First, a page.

The passive vs. active debate asset managers should be having

Dan Sondhelm is CEO at Sondhelm Partners, a provider of integrated distribution, marketing and public relations for the asset management industry.
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The epic struggle between active versus passive investment strategies and all that it has wrought across the financial services industry has led asset managers to a critical juncture.

Caught in the convergence of shrinking profit margins amidst asset growth propped up by asset price inflation, asset managers must now actively pursue market expansion strategies if they expect to achieve sustainable growth. For boutique asset managers especially, 2020 is shaping up to be a pivotal year in which the status quo of passive marketing and sales efforts will put their very survival at risk.

One challenge facing emerging asset managers over the past several years is the growth of AUM and revenues. Much of the growth has come from asset-price inflation driven by a surging stock market.

When firms can sit passively by and watch their revenues grow from year to year, it's easy to be lulled into complacency when it comes to their sales and marketing efforts. But, when asset-price inflation is no longer enough to offset net outflows, it will leave firms with a shrinking revenue pool on top of downward fee pressure.

Given the current state of asset flows, asset management firms need to be asking themselves where their growth will come from when the market inevitably turns.

Even more challenging is the arm's-length approach institutions and advisors are taking in centralizing investment decisions among third-party gatekeepers, making them nearly impervious to traditional marketing and sales approaches. Less-established firms need to focus on ways to raise their profile and get their story out, or risk sliding into obscurity.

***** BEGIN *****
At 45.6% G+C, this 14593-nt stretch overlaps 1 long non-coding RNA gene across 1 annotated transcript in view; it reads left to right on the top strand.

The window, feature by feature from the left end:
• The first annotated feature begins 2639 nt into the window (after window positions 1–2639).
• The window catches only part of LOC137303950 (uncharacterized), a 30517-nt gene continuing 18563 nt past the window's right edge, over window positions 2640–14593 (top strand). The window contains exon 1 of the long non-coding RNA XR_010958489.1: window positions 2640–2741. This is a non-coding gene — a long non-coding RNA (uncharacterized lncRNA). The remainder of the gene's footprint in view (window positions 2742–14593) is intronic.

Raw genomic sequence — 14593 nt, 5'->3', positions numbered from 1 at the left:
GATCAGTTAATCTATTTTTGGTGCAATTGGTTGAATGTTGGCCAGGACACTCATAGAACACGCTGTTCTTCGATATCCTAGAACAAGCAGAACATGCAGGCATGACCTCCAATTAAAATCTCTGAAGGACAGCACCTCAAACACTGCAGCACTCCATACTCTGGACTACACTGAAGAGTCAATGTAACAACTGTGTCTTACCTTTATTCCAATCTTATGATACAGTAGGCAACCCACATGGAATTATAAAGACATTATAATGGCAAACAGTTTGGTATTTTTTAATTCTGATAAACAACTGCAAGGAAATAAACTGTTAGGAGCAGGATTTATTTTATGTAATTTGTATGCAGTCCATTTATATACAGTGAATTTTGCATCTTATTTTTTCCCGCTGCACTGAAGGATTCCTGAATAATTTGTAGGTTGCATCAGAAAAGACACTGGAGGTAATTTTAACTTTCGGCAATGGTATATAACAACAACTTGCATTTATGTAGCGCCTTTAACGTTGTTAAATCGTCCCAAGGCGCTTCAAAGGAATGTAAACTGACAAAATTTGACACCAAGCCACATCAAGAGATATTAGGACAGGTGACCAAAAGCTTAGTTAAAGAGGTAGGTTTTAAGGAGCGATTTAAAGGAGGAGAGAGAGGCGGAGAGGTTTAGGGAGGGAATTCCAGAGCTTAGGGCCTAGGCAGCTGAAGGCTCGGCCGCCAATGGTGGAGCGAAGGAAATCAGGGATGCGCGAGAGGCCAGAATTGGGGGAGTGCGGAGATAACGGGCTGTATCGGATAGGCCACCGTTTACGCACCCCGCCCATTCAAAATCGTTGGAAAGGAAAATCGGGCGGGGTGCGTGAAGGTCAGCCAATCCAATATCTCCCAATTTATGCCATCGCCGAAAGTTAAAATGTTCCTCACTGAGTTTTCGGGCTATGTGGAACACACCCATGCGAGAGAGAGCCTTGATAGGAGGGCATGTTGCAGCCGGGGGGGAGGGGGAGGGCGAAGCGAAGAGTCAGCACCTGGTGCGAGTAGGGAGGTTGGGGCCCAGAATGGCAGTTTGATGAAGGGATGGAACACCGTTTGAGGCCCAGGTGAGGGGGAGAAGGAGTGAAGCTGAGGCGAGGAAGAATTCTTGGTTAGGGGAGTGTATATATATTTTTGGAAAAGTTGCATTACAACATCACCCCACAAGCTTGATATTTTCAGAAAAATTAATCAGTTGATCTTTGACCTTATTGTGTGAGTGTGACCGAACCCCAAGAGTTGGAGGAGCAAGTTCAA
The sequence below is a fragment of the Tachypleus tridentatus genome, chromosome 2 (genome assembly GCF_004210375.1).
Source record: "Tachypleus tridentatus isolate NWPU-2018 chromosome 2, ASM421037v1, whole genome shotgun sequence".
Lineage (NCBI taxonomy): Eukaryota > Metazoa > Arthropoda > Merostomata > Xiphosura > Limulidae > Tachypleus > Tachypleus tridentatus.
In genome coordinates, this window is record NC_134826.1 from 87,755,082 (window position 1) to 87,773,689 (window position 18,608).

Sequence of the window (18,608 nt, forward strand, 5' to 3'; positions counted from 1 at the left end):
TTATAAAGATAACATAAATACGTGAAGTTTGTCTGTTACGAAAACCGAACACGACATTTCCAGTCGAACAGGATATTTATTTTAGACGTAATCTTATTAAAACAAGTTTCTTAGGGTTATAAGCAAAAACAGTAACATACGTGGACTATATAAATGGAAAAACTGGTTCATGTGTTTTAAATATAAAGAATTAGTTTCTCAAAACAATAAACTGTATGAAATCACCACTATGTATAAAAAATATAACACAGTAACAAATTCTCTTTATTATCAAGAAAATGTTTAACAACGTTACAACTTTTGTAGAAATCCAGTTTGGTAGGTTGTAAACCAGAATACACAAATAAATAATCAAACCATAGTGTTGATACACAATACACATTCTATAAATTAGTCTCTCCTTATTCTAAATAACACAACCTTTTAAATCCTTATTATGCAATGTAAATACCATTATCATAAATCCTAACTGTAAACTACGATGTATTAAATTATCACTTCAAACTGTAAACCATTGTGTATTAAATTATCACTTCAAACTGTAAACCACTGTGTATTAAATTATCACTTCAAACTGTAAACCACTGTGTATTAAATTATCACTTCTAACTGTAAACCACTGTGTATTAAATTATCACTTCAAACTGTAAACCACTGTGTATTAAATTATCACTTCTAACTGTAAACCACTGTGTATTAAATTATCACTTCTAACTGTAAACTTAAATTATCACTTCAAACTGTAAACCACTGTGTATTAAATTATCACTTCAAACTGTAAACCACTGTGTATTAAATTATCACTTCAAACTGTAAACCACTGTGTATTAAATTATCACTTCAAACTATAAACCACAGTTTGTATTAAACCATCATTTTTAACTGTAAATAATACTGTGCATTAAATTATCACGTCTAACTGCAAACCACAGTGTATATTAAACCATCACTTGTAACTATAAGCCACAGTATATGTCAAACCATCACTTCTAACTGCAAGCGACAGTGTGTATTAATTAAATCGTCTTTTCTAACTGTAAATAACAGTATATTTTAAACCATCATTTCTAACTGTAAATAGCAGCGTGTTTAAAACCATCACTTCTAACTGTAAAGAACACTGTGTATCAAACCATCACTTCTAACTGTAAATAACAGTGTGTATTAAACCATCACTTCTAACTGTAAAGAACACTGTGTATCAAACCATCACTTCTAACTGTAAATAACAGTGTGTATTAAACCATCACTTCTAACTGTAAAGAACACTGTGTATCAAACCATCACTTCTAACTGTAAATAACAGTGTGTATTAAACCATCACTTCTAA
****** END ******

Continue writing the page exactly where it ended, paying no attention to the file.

To grow, firms need to be as active in the marketing and sales side of their business as they are in the investment side.

If you have a good story to tell, and you are committed to growth, all you need are the right strategies to propel your firm to the next level.

A case in point for passive versus active marketing is email marketing, which is a staple in asset management. While it is still a valid marketing concept, it is passive on its face — sending a series of generic email blasts over time to build familiarity with the hope they will contact you when the time is right.

While most email marketing platforms do allow you to view the number of emails that get opened, there's really nothing you can do with that information except pat yourself on the back if the open rate is high, or adjust your message if the open rate is low.

What if your email marketing system allowed you to see who is opening your emails over time? Did they click through to your website? What content did they view or download?